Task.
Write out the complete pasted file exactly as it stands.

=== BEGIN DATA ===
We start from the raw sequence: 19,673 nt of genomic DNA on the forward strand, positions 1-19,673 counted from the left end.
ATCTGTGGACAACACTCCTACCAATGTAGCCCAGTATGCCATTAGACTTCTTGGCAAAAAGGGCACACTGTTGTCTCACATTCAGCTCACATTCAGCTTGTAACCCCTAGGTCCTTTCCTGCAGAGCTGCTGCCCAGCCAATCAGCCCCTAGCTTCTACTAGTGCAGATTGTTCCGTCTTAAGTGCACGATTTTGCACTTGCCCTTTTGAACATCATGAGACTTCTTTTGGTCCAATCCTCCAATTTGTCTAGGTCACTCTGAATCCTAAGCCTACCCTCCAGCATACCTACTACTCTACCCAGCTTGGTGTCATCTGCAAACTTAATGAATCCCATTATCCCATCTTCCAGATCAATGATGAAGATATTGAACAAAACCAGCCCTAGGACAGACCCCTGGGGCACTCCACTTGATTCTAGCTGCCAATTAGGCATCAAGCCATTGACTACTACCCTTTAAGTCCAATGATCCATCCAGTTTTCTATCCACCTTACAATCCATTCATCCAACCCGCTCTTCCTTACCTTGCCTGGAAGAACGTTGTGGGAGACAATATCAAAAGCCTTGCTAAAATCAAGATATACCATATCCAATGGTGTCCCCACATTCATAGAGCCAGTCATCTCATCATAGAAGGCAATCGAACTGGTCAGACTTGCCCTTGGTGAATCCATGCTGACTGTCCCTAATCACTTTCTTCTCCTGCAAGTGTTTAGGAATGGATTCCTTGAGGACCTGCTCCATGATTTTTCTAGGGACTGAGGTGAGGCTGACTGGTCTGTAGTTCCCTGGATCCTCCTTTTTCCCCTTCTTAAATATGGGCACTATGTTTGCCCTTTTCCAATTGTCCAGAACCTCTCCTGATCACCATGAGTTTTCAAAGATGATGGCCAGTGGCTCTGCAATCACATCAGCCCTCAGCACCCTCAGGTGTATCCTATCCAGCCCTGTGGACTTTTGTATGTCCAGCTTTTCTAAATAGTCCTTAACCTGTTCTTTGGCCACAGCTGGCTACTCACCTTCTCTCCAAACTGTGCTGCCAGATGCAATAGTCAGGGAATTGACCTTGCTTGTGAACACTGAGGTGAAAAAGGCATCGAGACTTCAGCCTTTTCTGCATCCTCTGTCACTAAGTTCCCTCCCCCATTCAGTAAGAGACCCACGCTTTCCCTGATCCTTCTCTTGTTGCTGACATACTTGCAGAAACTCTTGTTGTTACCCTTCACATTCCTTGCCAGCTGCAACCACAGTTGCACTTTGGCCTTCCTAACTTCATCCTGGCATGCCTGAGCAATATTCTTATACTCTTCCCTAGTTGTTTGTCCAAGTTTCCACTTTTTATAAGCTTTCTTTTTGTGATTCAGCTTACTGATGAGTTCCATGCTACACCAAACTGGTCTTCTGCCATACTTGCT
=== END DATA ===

We start from the raw sequence: 19,673 nt of genomic DNA on the forward strand, positions 1-19,673 counted from the left end.
ATCTGTGGACAACACTCCTACCAATGTAGCCCAGTATGCCATTAGACTTCTTGGCAAAAAGGGCACACTGTTGTCTCACATTCAGCTCACATTCAGCTTGTAACCCCTAGGTCCTTTCCTGCAGAGCTGCTGCCCAGCCAATCAGCCCCTAGCTTCTACTAGTGCAGATTGTTCCGTCTTAAGTGCACGATTTTGCACTTGCCCTTTTGAACATCATGAGACTTCTTTTGGTCCAATCCTCCAATTTGTCTAGGTCACTCTGAATCCTAAGCCTACCCTCCAGCATACCTACTACTCTACCCAGCTTGGTGTCATCTGCAAACTTAATGAATCCCATTATCCCATCTTCCAGATCAATGATGAAGATATTGAACAAAACCAGCCCTAGGACAGACCCCTGGGGCACTCCACTTGATTCTAGCTGCCAATTAGGCATCAAGCCATTGACTACTACCCTTTAAGTCCAATGATCCATCCAGTTTTCTATCCACCTTACAATCCATTCATCCAACCCGCTCTTCCTTACCTTGCCTGGAAGAACGTTGTGGGAGACAATATCAAAAGCCTTGCTAAAATCAAGATATACCATATCCAATGGTGTCCCCACATTCATAGAGCCAGTCATCTCATCATAGAAGGCAATCGAACTGGTCAGACTTGCCCTTGGTGAATCCATGCTGACTGTCCCTAATCACTTTCTTCTCCTGCAAGTGTTTAGGAATGGATTCCTTGAGGACCTGCTCCATGATTTTTCTAGGGACTGAGGTGAGGCTGACTGGTCTGTAGTTCCCTGGATCCTCCTTTTTCCCCTTCTTAAATATGGGCACTATGTTTGCCCTTTTCCAATTGTCCAGAACCTCTCCTGATCACCATGAGTTTTCAAAGATGATGGCCAGTGGCTCTGCAATCACATCAGCCCTCAGCACCCTCAGGTGTATCCTATCCAGCCCTGTGGACTTTTGTATGTCCAGCTTTTCTAAATAGTCCTTAACCTGTTCTTTGGCCACAGCTGGCTACTCACCTTCTCTCCAAACTGTGCTGCCAGATGCAATAGTCAGGGAATTGACCTTGCTTGTGAACACTGAGGTGAAAAAGGCATCGAGACTTCAGCCTTTTCTGCATCCTCTGTCACTAAGTTCCCTCCCCCATTCAGTAAGAGACCCACGCTTTCCCTGATCCTTCTCTTGTTGCTGACATACTTGCAGAAACTCTTGTTGTTACCCTTCACATTCCTTGCCAGCTGCAACCACAGTTGCACTTTGGCCTTCCTAACTTCATCCTGGCATGCCTGAGCAATATTCTTATACTCTTCCCTAGTTGTTTGTCCAAGTTTCCACTTTTTATAAGCTTTCTTTTTGTGATTCAGCTTACTGATGAGTTCCATGCTACACCAAACTGGTCTTCTGCCATACTTGCT